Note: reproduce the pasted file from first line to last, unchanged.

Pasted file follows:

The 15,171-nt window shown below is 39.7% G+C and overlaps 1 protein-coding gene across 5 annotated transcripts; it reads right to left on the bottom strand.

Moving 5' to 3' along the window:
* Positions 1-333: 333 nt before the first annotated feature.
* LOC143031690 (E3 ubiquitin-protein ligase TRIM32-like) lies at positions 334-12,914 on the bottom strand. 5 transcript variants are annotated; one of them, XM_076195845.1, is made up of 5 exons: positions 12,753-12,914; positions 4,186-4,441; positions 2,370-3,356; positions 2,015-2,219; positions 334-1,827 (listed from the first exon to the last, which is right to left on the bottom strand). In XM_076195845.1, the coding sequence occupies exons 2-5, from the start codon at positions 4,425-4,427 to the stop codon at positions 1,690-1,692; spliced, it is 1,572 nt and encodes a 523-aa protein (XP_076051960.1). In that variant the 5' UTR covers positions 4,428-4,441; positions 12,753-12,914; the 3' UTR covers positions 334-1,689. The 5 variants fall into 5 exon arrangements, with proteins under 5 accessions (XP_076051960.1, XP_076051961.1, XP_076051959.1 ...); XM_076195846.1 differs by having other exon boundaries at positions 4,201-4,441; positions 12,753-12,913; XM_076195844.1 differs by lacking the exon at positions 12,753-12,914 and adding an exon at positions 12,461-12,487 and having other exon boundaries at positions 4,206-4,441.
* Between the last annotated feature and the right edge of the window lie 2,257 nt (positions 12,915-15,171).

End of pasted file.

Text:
The 15,171-nt window shown below is 39.7% G+C and overlaps 1 protein-coding gene across 5 annotated transcripts; it reads right to left on the bottom strand.

Moving 5' to 3' along the window:
* Positions 1-333: 333 nt before the first annotated feature.
* LOC143031690 (E3 ubiquitin-protein ligase TRIM32-like) lies at positions 334-12,914 on the bottom strand. 5 transcript variants are annotated; one of them, XM_076195845.1, is made up of 5 exons: positions 12,753-12,914; positions 4,186-4,441; positions 2,370-3,356; positions 2,015-2,219; positions 334-1,827 (listed from the first exon to the last, which is right to left on the bottom strand). In XM_076195845.1, the coding sequence occupies exons 2-5, from the start codon at positions 4,425-4,427 to the stop codon at positions 1,690-1,692; spliced, it is 1,572 nt and encodes a 523-aa protein (XP_076051960.1). In that variant the 5' UTR covers positions 4,428-4,441; positions 12,753-12,914; the 3' UTR covers positions 334-1,689. The 5 variants fall into 5 exon arrangements, with proteins under 5 accessions (XP_076051960.1, XP_076051961.1, XP_076051959.1 ...); XM_076195846.1 differs by having other exon boundaries at positions 4,201-4,441; positions 12,753-12,913; XM_076195844.1 differs by lacking the exon at positions 12,753-12,914 and adding an exon at positions 12,461-12,487 and having other exon boundaries at positions 4,206-4,441.
* Between the last annotated feature and the right edge of the window lie 2,257 nt (positions 12,915-15,171).